Sandel, Brody Steven6; Arge, Lars Allan7; Svenning, J.-C.8
1 Ecoinformatics & Biodiversity, Faculty of Science, Aarhus University, Aarhus University2 Department of Computer Science, Faculty of Science, Aarhus University, Aarhus University3 Department of Computer Science - Center for Massive Data Algoritmics, Department of Computer Science, Science and Technology, Aarhus University4 Department of Computer Science, Science and Technology, Aarhus University5 Department of Bioscience - Ecoinformatics and Biodiversity, Department of Bioscience, Science and Technology, Aarhus University6 Department of Computer Science - Center for Massive Data Algoritmics, Department of Computer Science, Science and Technology, Aarhus University7 Department of Computer Science, Science and Technology, Aarhus University8 Department of Bioscience - Ecoinformatics and Biodiversity, Department of Bioscience, Science and Technology, Aarhus University
Contemporary patterns of species distributions are influenced by both current and historical conditions. Historically unstable climates can lead to reductions in species richness, when species go extinct because they cannot track climate changes, when dispersal limitation causes species to fail to fully occupy suitable habitat, or when local diversification rates are depressed by local population extinctions and changing selective regimes. Locations with long-term climate instability should therefore show reduced species richness with small-ranged species particularly missing from the community. We used a novel measure of climate stability, climate change velocity, which combines information on temporal and spatial gradients in climate to describe the rate at which a particular climate condition is moving over the surface of the Earth. Climate change velocity since the Last Glacial Maximum is likely to be a more biologically meaningful measure of climate stability than the previously used simple climate anomaly, because it scales climate change relative to local variation in climate, capturing the potential for topographic refuges to buffer species from climate change. We tested these predictions using global data on mammal and amphibian distributions. Consistent with our predictions, richness of small-ranged species of both groups was negatively associated with velocity. Velocity generally explained more variation in richness than did the simple climate anomaly. Climate velocity appears to capture an important historical signal on current mammal and amphibian distributions.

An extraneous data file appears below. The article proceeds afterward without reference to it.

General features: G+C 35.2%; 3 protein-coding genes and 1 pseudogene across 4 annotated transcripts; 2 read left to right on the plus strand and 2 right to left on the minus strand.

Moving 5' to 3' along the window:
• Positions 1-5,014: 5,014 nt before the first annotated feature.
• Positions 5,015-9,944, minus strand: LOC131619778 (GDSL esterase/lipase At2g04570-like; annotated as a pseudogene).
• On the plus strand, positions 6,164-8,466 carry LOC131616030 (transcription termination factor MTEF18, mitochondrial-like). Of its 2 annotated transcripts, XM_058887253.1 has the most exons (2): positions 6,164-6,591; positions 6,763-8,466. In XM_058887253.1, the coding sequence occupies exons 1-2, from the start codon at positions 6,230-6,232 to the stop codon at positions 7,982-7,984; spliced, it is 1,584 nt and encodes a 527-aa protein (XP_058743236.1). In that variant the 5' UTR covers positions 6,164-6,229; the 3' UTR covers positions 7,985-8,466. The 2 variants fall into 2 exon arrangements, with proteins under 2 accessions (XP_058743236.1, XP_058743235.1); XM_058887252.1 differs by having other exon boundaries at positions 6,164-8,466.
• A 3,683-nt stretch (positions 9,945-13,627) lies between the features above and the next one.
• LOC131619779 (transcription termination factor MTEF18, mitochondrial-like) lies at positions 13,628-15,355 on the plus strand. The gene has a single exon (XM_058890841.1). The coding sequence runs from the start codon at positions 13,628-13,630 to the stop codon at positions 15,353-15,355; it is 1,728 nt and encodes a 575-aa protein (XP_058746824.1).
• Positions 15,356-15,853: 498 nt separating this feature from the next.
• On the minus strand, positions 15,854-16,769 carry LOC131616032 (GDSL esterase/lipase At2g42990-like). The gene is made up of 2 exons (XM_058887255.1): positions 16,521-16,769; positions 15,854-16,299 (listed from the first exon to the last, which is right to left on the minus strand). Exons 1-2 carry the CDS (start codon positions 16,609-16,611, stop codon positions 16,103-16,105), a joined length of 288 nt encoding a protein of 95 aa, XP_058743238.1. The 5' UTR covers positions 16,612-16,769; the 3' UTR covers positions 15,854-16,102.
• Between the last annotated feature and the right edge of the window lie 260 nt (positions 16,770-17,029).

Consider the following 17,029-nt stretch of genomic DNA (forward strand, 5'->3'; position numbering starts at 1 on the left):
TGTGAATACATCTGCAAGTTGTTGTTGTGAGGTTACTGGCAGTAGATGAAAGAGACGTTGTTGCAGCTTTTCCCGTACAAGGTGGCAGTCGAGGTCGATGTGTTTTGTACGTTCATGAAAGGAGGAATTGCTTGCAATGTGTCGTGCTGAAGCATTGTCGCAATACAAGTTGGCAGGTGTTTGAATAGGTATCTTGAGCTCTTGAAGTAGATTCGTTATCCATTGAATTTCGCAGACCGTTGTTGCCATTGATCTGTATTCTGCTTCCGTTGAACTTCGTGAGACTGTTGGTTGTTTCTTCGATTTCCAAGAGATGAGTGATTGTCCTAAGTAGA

Climate change; Climate velocity; Mammals; Amphibians; Endemism; Diversity; Range size
Main Research Area:
5th biennial conference of the International Biogeography Society, 2011